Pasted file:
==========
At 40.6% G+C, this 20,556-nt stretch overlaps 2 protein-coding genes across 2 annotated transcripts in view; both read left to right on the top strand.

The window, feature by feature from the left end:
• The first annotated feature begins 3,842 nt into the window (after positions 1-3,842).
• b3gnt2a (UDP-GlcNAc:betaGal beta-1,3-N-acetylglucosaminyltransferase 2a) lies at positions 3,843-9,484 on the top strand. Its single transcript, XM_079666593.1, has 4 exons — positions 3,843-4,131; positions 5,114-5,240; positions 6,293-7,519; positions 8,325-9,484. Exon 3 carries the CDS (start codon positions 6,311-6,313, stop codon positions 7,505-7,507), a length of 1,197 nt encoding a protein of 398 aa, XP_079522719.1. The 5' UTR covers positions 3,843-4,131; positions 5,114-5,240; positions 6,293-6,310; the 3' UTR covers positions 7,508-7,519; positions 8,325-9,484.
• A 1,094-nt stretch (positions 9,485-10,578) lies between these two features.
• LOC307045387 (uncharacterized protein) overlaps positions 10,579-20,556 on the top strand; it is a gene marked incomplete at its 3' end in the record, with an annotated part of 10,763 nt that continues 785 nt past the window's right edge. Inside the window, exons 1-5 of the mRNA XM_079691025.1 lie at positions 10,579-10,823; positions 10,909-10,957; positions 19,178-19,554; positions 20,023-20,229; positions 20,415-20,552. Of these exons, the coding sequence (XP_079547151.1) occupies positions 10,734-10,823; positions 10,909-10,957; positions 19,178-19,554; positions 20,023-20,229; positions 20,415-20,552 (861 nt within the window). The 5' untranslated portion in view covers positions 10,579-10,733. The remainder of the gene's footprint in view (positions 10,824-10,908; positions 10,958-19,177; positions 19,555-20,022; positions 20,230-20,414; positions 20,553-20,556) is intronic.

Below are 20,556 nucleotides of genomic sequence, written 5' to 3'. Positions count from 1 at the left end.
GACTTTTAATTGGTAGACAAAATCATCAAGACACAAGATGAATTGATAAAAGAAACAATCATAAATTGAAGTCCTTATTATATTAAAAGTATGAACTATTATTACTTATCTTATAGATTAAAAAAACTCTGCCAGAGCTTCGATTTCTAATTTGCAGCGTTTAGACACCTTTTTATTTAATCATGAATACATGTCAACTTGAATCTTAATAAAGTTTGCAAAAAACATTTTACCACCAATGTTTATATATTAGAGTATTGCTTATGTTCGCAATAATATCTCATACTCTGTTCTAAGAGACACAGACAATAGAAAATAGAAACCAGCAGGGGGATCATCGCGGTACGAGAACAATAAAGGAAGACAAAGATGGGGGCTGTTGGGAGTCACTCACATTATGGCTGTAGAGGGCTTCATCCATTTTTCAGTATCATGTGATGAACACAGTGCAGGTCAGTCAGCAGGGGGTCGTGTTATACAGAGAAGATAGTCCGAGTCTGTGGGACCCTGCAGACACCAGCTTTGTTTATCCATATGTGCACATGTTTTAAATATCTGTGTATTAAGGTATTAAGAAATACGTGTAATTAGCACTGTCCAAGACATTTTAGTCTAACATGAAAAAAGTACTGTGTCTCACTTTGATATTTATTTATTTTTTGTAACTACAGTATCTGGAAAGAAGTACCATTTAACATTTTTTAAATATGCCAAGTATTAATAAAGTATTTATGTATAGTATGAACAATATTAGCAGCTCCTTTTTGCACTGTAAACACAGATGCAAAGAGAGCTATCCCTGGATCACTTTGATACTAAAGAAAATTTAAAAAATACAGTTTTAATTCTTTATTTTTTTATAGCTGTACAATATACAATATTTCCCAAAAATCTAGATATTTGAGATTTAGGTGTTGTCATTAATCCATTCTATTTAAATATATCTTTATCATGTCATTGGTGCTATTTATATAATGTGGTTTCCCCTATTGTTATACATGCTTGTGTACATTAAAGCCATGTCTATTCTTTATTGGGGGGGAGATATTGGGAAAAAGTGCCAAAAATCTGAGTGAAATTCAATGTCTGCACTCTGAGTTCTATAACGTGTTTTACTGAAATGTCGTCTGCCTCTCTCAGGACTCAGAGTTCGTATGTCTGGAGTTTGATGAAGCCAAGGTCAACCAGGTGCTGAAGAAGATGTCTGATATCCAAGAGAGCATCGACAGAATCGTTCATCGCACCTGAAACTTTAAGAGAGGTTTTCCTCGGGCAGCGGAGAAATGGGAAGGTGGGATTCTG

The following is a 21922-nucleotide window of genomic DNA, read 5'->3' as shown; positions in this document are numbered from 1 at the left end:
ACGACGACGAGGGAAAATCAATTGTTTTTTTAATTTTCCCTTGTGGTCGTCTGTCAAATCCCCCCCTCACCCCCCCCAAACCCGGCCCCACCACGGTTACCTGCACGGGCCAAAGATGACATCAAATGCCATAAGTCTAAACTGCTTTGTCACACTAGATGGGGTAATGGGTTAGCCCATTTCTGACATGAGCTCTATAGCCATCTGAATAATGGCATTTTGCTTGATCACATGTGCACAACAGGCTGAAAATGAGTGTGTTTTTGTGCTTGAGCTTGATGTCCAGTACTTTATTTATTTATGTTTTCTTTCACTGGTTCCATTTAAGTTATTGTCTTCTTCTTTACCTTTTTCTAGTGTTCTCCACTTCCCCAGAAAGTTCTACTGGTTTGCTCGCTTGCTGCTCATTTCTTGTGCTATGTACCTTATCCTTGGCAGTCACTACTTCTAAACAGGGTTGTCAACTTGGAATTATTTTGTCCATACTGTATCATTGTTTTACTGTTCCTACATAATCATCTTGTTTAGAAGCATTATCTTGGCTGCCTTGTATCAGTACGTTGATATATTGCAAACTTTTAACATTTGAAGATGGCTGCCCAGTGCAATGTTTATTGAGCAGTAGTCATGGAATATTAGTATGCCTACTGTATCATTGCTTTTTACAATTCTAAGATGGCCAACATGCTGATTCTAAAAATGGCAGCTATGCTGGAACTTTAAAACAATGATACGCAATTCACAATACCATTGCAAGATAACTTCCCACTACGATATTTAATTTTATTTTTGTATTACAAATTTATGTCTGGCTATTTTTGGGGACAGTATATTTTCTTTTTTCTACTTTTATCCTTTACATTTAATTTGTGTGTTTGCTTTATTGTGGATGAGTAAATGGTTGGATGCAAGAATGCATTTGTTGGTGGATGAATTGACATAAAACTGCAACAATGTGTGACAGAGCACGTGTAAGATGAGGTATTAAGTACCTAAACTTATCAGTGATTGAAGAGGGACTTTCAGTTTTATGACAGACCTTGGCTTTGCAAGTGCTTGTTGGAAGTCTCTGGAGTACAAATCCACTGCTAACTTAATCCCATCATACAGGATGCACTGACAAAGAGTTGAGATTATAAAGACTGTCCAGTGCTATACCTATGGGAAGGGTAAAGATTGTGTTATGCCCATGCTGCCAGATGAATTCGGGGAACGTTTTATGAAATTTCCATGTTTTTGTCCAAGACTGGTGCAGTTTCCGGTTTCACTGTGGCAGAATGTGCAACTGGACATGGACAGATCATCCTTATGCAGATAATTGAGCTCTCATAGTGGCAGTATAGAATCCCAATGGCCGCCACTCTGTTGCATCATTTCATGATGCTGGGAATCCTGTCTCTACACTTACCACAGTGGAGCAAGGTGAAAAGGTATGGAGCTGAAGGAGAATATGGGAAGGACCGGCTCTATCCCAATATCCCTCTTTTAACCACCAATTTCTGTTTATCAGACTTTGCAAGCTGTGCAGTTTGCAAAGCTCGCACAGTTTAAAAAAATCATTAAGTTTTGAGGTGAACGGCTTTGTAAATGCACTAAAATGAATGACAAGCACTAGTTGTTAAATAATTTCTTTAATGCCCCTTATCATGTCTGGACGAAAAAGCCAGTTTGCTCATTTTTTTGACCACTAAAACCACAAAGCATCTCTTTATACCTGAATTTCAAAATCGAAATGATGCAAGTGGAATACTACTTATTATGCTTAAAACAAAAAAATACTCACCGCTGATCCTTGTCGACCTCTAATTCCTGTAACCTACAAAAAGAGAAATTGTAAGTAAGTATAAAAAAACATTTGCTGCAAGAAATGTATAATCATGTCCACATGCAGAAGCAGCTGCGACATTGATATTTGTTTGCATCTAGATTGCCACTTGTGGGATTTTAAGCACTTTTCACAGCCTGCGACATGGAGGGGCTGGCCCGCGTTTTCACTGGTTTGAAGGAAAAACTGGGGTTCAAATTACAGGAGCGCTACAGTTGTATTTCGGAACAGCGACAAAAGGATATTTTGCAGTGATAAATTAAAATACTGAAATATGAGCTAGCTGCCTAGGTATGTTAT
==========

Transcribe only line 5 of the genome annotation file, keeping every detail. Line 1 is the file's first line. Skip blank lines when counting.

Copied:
• A 1,094-nt stretch (positions 9,485-10,578) lies between these two features.